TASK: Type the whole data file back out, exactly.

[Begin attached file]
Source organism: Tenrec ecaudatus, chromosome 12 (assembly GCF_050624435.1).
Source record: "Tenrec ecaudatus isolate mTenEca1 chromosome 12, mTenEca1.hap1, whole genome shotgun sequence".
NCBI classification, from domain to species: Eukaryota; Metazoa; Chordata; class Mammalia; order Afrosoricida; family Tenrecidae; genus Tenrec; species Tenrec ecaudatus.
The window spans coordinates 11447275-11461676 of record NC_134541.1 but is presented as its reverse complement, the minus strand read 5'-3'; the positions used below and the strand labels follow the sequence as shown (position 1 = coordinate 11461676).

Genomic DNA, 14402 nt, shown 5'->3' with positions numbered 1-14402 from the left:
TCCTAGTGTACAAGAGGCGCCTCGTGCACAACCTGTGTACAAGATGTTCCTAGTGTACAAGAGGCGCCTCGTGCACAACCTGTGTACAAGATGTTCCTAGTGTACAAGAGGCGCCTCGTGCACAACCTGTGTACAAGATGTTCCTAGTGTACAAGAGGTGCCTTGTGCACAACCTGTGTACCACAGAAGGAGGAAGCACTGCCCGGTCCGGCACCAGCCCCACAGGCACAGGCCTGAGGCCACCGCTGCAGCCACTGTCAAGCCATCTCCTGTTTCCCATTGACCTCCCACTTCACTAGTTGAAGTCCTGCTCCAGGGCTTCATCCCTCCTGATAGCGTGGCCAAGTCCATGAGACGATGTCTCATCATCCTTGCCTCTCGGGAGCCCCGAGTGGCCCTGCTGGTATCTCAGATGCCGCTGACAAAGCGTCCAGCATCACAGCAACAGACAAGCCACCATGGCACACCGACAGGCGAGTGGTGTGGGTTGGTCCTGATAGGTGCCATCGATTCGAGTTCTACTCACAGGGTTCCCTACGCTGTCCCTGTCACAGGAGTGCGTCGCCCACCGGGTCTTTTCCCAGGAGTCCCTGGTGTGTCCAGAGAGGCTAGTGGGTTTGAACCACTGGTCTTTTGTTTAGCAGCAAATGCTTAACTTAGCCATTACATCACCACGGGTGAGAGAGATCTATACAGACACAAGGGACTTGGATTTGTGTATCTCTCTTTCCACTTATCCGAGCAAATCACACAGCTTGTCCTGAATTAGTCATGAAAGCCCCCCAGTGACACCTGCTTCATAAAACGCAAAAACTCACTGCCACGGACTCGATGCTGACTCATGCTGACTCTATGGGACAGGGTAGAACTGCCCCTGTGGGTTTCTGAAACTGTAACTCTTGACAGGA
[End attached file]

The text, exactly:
Source organism: Tenrec ecaudatus, chromosome 12 (assembly GCF_050624435.1).
Source record: "Tenrec ecaudatus isolate mTenEca1 chromosome 12, mTenEca1.hap1, whole genome shotgun sequence".
NCBI classification, from domain to species: Eukaryota; Metazoa; Chordata; class Mammalia; order Afrosoricida; family Tenrecidae; genus Tenrec; species Tenrec ecaudatus.
The window spans coordinates 11447275-11461676 of record NC_134541.1 but is presented as its reverse complement, the minus strand read 5'-3'; the positions used below and the strand labels follow the sequence as shown (position 1 = coordinate 11461676).

Genomic DNA, 14402 nt, shown 5'->3' with positions numbered 1-14402 from the left:
TCCTAGTGTACAAGAGGCGCCTCGTGCACAACCTGTGTACAAGATGTTCCTAGTGTACAAGAGGCGCCTCGTGCACAACCTGTGTACAAGATGTTCCTAGTGTACAAGAGGCGCCTCGTGCACAACCTGTGTACAAGATGTTCCTAGTGTACAAGAGGTGCCTTGTGCACAACCTGTGTACCACAGAAGGAGGAAGCACTGCCCGGTCCGGCACCAGCCCCACAGGCACAGGCCTGAGGCCACCGCTGCAGCCACTGTCAAGCCATCTCCTGTTTCCCATTGACCTCCCACTTCACTAGTTGAAGTCCTGCTCCAGGGCTTCATCCCTCCTGATAGCGTGGCCAAGTCCATGAGACGATGTCTCATCATCCTTGCCTCTCGGGAGCCCCGAGTGGCCCTGCTGGTATCTCAGATGCCGCTGACAAAGCGTCCAGCATCACAGCAACAGACAAGCCACCATGGCACACCGACAGGCGAGTGGTGTGGGTTGGTCCTGATAGGTGCCATCGATTCGAGTTCTACTCACAGGGTTCCCTACGCTGTCCCTGTCACAGGAGTGCGTCGCCCACCGGGTCTTTTCCCAGGAGTCCCTGGTGTGTCCAGAGAGGCTAGTGGGTTTGAACCACTGGTCTTTTGTTTAGCAGCAAATGCTTAACTTAGCCATTACATCACCACGGGTGAGAGAGATCTATACAGACACAAGGGACTTGGATTTGTGTATCTCTCTTTCCACTTATCCGAGCAAATCACACAGCTTGTCCTGAATTAGTCATGAAAGCCCCCCAGTGACACCTGCTTCATAAAACGCAAAAACTCACTGCCACGGACTCGATGCTGACTCATGCTGACTCTATGGGACAGGGTAGAACTGCCCCTGTGGGTTTCTGAAACTGTAACTCTTGACAGGA